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Cruel and Unusual Punishment
The statement that the government shall not inflict cruel and unusual punishment for crimes is found in the English Bill of Rights signed in 1689 by King William III and Queen Mary II who were then the joint rulers of England following the 'Glorious Revolution' of 1688.
These exact words later appeared in the Eighth Amendment to the United States Constitution (1787). The British Slavery Amelioration Act of 1798 also used the term, forbidding slave owners from using "Cruel and unusual punishment" on slaves in the British Caribbean colonies.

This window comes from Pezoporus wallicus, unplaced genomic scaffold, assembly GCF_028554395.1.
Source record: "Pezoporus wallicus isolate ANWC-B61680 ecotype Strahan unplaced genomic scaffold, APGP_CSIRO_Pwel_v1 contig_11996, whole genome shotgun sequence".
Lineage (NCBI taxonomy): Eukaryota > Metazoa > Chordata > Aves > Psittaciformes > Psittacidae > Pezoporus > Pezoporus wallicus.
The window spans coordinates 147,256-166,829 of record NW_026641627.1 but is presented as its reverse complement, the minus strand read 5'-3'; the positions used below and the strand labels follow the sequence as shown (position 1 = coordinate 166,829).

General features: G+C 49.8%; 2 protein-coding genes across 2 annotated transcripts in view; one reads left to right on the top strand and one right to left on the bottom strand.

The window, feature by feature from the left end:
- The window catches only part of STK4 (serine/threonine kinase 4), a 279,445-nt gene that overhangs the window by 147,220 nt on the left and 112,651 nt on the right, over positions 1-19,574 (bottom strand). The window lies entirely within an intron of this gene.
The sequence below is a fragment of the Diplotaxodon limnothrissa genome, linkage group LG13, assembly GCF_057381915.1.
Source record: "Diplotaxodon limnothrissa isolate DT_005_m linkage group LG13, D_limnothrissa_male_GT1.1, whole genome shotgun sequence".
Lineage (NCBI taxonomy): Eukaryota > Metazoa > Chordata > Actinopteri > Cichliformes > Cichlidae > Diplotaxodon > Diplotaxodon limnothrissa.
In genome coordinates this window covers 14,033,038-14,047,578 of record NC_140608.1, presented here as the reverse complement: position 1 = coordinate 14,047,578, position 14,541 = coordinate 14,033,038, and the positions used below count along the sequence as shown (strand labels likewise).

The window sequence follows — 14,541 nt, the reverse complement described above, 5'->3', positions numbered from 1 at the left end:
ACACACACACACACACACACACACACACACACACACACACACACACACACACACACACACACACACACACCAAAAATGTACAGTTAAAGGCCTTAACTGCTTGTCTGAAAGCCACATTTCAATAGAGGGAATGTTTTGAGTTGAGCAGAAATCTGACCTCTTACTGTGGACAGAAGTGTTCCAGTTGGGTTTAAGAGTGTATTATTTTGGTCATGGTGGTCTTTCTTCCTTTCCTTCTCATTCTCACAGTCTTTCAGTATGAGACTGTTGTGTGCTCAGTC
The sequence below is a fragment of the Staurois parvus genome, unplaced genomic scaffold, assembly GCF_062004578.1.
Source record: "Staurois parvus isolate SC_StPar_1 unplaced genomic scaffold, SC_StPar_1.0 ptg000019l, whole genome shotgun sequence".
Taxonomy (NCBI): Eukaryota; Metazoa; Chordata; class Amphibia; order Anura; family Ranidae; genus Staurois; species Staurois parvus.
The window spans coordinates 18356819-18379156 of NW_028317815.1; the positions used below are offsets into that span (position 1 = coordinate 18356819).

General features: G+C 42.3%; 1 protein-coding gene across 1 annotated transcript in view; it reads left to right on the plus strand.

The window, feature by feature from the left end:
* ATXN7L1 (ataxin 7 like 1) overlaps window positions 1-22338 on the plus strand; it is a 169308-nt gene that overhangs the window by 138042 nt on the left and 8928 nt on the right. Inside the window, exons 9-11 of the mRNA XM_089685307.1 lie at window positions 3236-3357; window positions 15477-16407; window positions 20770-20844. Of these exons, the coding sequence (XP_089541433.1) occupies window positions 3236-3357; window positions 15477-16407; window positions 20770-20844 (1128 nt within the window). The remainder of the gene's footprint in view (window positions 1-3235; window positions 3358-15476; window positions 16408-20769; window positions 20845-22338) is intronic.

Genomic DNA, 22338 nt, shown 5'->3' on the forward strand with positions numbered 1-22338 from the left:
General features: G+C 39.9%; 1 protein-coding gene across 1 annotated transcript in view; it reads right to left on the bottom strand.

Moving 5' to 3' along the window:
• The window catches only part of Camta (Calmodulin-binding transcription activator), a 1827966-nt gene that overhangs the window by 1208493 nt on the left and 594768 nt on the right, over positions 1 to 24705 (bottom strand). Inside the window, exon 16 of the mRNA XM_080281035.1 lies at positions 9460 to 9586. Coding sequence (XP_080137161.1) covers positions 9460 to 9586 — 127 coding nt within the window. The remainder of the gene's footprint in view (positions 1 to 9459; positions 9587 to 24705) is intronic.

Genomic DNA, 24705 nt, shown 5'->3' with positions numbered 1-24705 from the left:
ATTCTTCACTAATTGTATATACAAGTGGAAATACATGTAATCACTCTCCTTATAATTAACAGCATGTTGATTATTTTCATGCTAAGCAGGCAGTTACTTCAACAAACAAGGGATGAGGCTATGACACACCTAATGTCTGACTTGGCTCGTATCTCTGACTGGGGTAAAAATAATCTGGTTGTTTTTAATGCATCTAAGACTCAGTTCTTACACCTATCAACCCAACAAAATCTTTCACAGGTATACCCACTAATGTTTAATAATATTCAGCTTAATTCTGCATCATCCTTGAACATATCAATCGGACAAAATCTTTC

Very similar words ('No one shall be subjected to torture or to cruel, inhuman or degrading treatment or punishment') appear in Article Five of the Universal Declaration of Human Rights adopted by the United Nations General Assembly (A/RES/217, December 10, 1948). The right, under a different formulation ('No one shall be subjected to [...] inhuman or degrading treatment or punishment.') is found in Article Three of the European Convention on Human Rights (1950). The Canadian Charter of Rights and Freedoms (1982) also contains this fundamental right in section 12 and it is to be found again in Article Four (quoting the European Convention verbatim) of the Charter of Fundamental Rights of the European Union (2000). It is also found in Article 16 of the Convention Against Torture and Other Cruel, Inhuman or Degrading Treatment or Punishment.